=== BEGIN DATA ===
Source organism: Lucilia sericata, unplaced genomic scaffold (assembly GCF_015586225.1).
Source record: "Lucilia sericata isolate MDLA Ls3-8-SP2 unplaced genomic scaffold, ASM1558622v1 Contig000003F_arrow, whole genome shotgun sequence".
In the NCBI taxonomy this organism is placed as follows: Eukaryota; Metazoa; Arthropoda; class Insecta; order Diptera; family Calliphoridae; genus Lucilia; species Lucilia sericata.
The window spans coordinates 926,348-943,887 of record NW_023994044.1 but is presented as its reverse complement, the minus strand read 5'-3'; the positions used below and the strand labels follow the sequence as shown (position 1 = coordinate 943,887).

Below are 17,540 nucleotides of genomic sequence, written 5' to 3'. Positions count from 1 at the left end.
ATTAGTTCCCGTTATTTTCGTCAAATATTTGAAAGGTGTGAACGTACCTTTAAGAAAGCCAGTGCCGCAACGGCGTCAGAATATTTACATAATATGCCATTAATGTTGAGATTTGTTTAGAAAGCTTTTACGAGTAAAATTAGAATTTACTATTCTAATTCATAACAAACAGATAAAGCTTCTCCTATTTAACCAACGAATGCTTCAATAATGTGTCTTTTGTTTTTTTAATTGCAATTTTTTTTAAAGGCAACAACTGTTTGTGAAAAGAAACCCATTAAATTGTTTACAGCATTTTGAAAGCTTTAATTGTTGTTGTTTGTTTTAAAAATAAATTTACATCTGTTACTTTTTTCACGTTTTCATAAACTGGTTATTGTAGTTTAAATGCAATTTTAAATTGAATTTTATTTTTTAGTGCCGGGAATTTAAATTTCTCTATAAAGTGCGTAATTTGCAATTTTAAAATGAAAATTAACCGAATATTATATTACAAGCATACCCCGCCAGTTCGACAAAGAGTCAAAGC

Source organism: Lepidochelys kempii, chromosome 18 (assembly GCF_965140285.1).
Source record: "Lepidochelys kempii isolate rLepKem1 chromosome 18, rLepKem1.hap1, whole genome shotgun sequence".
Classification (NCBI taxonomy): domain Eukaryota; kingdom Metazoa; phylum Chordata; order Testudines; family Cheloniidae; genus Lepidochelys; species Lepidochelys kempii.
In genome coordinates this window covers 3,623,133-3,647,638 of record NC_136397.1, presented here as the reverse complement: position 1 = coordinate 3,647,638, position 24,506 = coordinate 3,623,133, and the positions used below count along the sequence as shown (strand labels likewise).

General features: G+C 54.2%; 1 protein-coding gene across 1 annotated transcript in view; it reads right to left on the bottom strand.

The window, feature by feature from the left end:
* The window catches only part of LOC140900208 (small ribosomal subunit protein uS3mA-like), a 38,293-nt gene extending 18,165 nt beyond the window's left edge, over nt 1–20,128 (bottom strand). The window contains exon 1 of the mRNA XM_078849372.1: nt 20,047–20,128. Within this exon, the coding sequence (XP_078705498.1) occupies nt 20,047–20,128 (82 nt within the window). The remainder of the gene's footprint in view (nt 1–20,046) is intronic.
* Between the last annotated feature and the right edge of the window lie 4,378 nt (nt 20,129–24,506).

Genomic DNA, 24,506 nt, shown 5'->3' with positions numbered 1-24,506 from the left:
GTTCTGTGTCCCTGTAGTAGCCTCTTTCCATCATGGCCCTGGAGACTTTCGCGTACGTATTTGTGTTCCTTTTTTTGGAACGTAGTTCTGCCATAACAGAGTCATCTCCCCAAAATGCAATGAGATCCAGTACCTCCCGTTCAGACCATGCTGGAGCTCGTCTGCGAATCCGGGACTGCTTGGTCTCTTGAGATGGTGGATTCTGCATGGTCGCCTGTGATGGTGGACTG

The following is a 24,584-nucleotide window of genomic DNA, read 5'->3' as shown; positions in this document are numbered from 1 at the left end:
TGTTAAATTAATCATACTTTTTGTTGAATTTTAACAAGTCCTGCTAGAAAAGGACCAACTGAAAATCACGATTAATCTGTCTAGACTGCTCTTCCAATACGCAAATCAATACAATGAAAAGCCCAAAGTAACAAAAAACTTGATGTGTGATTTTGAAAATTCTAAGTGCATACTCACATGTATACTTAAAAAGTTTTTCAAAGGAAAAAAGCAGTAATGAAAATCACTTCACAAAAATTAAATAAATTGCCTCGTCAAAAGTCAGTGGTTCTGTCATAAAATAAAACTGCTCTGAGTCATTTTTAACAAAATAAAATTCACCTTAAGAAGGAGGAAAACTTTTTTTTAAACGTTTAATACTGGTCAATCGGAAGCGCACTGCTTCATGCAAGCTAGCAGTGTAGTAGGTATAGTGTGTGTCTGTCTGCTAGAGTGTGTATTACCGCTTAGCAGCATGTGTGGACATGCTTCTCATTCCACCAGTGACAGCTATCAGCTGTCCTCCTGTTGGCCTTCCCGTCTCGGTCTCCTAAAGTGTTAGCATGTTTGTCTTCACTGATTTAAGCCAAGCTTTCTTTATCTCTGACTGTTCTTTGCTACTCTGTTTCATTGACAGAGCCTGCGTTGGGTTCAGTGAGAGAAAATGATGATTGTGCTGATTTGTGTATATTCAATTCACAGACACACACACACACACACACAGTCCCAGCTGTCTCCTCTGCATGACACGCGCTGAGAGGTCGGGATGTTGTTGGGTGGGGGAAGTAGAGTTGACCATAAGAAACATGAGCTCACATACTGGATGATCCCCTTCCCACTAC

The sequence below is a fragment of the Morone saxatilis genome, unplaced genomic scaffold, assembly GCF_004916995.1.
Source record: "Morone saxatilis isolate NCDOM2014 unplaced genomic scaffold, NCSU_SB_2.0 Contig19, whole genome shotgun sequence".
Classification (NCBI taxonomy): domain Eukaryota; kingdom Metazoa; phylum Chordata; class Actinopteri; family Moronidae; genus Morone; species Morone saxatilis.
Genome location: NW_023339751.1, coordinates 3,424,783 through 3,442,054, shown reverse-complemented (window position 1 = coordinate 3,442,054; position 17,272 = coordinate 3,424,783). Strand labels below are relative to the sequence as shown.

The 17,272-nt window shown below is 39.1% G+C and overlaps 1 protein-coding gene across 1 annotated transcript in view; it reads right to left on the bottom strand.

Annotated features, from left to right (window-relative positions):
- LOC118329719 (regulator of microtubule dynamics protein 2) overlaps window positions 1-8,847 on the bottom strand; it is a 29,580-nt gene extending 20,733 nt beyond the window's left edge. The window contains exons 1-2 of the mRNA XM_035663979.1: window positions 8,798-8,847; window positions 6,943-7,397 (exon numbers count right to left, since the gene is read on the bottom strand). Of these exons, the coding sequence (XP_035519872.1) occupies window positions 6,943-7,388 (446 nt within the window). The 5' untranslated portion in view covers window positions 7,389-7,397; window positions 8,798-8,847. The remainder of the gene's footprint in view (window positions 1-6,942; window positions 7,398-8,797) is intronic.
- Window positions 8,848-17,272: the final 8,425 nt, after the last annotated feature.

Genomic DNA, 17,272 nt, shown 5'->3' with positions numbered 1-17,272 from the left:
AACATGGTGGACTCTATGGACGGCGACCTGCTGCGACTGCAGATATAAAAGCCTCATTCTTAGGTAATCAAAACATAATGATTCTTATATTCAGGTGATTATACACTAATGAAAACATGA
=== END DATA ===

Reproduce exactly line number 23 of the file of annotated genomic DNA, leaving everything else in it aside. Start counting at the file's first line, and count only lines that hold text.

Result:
The 17,272-nt window shown below is 39.1% G+C and overlaps 1 protein-coding gene across 1 annotated transcript in view; it reads right to left on the bottom strand.